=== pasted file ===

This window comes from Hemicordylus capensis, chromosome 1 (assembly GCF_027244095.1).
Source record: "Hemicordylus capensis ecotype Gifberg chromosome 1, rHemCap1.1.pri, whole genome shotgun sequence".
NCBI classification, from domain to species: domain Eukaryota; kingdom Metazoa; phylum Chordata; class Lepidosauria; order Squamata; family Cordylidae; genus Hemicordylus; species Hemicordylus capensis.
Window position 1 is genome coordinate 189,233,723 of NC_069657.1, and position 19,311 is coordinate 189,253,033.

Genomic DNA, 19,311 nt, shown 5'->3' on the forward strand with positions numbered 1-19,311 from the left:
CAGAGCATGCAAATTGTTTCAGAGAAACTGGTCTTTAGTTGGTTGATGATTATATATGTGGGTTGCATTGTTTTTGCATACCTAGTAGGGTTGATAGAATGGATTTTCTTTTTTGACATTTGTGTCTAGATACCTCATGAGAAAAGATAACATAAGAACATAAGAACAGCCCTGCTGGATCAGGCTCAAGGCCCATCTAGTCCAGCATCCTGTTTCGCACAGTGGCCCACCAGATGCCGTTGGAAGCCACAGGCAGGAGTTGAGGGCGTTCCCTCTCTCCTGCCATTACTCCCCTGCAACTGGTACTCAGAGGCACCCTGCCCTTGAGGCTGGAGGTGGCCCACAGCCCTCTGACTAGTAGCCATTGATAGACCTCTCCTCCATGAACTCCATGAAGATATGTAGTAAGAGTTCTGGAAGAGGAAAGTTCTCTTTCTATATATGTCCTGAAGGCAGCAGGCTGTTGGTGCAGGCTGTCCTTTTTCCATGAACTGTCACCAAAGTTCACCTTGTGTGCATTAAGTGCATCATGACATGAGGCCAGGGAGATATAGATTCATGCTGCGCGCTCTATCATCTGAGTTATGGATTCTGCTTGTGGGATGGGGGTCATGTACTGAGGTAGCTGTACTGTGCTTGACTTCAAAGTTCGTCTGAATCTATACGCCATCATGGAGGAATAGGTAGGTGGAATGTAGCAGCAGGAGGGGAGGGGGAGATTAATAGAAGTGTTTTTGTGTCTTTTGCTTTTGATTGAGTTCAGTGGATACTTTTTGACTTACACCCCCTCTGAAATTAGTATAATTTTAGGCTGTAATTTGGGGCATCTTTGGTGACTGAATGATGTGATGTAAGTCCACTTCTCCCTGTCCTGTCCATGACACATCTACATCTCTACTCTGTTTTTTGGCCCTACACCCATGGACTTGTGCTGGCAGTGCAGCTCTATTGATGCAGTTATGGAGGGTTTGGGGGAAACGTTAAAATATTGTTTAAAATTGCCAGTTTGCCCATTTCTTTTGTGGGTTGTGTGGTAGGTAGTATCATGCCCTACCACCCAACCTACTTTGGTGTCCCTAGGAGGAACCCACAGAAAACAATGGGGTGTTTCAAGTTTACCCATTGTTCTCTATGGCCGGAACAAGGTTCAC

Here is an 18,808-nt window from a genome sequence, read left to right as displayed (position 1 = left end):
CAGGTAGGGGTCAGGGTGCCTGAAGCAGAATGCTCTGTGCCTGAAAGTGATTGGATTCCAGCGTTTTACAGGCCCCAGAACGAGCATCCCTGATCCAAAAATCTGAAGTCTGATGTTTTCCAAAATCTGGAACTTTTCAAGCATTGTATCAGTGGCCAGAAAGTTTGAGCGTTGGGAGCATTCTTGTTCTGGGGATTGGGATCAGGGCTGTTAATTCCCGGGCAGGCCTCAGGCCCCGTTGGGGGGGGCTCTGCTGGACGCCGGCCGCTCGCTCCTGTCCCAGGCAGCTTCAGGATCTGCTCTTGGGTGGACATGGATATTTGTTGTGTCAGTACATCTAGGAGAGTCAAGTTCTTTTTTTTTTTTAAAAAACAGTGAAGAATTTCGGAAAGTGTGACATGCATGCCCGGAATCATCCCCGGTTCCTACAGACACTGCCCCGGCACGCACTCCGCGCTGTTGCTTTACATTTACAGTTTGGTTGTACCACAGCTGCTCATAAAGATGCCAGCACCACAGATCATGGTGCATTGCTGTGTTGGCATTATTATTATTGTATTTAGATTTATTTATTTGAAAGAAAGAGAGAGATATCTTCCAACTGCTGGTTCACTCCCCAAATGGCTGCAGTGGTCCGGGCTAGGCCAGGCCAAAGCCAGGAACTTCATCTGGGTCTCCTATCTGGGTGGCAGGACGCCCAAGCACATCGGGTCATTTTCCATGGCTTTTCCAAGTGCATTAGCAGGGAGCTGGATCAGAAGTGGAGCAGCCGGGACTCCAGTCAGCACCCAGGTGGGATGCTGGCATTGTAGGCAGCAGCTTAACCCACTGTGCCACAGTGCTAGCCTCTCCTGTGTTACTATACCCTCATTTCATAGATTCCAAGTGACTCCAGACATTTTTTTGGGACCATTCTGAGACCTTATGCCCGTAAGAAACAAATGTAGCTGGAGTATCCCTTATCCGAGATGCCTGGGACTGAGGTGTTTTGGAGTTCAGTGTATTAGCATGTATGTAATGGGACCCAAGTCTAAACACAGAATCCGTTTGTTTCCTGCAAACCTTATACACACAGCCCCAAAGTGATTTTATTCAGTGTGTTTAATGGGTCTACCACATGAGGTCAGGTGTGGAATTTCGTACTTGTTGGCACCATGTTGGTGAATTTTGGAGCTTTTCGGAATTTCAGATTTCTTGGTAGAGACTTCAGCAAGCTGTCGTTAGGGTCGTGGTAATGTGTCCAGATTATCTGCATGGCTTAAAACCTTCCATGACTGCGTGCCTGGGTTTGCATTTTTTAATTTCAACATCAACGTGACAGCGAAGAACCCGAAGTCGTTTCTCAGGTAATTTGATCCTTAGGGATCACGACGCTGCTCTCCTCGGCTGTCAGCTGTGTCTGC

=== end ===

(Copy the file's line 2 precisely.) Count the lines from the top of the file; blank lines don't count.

Source record: "Hemicordylus capensis ecotype Gifberg chromosome 1, rHemCap1.1.pri, whole genome shotgun sequence".